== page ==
• 283 locals recommend
Market
“Great market to find all the food you need to prepare a healthy and tasty meal at home. And the shopkeepers will always advice you about the best way to prepare it!”
  • 234 locals recommend
Concert Hall
“The Palau de la Música Catalana is a concert hall designed in the Catalan modernista style by the architect Lluís Domènech i Montaner. It was built between 1905 and 1908 for the Orfeó Català, a choral society founded in 1891 that was a leading force in the Catalan cultural movement that came to be known as the Renaixença (Catalan Rebirth).”
  • 125 locals recommend
Neighbourhood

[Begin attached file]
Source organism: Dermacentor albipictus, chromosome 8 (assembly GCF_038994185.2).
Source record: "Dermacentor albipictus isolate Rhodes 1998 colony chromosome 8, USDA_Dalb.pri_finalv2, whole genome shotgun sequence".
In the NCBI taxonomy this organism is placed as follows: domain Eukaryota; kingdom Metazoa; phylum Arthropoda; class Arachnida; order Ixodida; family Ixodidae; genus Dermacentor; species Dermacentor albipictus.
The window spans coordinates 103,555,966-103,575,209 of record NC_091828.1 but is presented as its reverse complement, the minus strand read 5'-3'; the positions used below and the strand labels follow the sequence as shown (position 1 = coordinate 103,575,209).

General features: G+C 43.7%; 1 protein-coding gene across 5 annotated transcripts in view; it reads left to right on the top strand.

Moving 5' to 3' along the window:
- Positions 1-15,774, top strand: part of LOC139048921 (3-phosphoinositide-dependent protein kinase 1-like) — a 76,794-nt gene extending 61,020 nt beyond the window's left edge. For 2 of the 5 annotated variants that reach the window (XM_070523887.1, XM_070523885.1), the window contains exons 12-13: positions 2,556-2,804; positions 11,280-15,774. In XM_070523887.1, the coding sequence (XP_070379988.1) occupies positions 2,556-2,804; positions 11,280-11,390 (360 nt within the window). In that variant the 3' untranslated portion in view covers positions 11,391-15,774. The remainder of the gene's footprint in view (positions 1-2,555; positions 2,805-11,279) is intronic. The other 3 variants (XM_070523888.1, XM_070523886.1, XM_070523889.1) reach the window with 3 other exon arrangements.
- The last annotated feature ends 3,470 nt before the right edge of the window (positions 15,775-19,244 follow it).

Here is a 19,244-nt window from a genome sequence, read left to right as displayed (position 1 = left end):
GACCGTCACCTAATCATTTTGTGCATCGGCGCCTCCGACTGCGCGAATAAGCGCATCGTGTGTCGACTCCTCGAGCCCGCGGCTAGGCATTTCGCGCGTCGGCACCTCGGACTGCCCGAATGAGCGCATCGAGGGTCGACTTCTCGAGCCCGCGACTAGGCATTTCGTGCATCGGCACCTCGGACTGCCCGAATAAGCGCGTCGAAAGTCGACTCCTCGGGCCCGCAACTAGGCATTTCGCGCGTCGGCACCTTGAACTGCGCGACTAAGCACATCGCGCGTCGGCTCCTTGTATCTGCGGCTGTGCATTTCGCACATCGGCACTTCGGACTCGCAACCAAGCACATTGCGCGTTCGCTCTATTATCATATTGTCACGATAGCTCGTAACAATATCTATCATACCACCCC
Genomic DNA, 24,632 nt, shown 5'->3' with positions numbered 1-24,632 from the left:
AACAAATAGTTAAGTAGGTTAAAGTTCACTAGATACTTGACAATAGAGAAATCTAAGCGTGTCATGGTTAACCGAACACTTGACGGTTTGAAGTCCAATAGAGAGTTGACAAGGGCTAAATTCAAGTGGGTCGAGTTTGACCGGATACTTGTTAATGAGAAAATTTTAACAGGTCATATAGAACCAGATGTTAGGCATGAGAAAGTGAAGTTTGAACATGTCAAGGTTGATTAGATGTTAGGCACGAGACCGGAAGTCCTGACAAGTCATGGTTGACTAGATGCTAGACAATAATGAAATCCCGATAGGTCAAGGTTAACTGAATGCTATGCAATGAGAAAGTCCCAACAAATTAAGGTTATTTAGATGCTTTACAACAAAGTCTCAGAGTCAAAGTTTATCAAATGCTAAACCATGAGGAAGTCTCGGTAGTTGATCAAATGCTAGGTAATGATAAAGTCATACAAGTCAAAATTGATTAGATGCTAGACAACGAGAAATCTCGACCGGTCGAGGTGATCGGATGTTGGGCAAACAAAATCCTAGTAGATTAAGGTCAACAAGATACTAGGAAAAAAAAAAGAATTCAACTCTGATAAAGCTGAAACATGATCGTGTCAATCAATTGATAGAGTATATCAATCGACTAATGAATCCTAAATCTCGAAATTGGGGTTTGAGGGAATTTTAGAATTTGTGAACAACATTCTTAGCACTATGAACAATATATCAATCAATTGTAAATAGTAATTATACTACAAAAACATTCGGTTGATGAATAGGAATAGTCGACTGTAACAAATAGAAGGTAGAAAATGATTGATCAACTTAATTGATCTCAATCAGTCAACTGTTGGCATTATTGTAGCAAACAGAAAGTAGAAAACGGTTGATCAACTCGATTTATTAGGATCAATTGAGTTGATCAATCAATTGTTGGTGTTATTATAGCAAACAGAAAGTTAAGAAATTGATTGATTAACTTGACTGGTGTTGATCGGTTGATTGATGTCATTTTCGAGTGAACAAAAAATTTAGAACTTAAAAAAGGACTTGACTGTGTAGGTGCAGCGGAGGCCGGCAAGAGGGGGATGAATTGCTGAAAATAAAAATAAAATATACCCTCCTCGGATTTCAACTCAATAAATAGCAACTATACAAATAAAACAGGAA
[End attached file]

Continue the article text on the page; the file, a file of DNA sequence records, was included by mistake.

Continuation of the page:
“One of the oldest Barcelona’s Gothic Quarter, this picturesque neighborhood with its iconic, old-Europe streets and alleys, is the very heart of Barcelona. It blends historic artifacts from its days under Roman dominion up through the Spanish Civil War with a vibrant modern-day culture of artisan shops and authentic culinary experiences. Here you’ll find century-old shops sitting next to Irish pubs and quirky souvenir shops. It’s a neighbourhood of contrasts, and a cool spot for a night out, where you can find an array of nightclubs and themed bars, particularly in the lower part of the neighbourhood, close to the marina. While the main parts of Barri Gòtic (like the area around the cathedral, La Rambla and Plaça de Sant Jaume) can be very crowded, you’re always sure to find some quiet streets to explore and small unique shops to discover. Fashionistas will be drawn to Portal de L’Angel, which is lined with well-known brand names and smaller boutique stands. 🔔It´s cool and authentic, but be very careful there at night, don´t walk on dark streets alone, especially if you plan to get drunk. The pickpockets are a huge problem, try not to look like a first time tourist travelling abroad! You need to be alert in order to enjoy it!”